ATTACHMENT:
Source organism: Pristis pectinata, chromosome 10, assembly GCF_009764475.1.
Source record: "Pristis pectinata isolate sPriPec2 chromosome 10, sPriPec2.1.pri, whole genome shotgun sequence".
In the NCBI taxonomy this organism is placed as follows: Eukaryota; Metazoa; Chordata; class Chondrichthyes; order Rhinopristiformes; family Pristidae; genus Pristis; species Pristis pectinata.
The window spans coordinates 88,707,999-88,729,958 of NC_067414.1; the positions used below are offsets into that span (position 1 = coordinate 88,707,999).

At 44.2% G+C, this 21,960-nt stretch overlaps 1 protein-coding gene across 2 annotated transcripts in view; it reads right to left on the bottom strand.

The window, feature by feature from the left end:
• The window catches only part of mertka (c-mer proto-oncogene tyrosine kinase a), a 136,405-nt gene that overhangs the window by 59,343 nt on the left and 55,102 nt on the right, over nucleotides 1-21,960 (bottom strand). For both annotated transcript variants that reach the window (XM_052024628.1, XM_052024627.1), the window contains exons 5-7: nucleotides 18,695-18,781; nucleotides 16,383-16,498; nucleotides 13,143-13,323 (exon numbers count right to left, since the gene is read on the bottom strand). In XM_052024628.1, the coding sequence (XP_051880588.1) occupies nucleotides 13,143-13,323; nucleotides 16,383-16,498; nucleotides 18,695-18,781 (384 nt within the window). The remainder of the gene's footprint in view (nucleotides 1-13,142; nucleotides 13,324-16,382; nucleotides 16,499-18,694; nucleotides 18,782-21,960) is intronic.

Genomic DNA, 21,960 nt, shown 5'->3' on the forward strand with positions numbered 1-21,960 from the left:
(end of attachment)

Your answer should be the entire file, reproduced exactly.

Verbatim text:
Source organism: Pristis pectinata, chromosome 10, assembly GCF_009764475.1.
Source record: "Pristis pectinata isolate sPriPec2 chromosome 10, sPriPec2.1.pri, whole genome shotgun sequence".
In the NCBI taxonomy this organism is placed as follows: Eukaryota; Metazoa; Chordata; class Chondrichthyes; order Rhinopristiformes; family Pristidae; genus Pristis; species Pristis pectinata.
The window spans coordinates 88,707,999-88,729,958 of NC_067414.1; the positions used below are offsets into that span (position 1 = coordinate 88,707,999).

At 44.2% G+C, this 21,960-nt stretch overlaps 1 protein-coding gene across 2 annotated transcripts in view; it reads right to left on the bottom strand.

The window, feature by feature from the left end:
• The window catches only part of mertka (c-mer proto-oncogene tyrosine kinase a), a 136,405-nt gene that overhangs the window by 59,343 nt on the left and 55,102 nt on the right, over nucleotides 1-21,960 (bottom strand). For both annotated transcript variants that reach the window (XM_052024628.1, XM_052024627.1), the window contains exons 5-7: nucleotides 18,695-18,781; nucleotides 16,383-16,498; nucleotides 13,143-13,323 (exon numbers count right to left, since the gene is read on the bottom strand). In XM_052024628.1, the coding sequence (XP_051880588.1) occupies nucleotides 13,143-13,323; nucleotides 16,383-16,498; nucleotides 18,695-18,781 (384 nt within the window). The remainder of the gene's footprint in view (nucleotides 1-13,142; nucleotides 13,324-16,382; nucleotides 16,499-18,694; nucleotides 18,782-21,960) is intronic.

Genomic DNA, 21,960 nt, shown 5'->3' on the forward strand with positions numbered 1-21,960 from the left: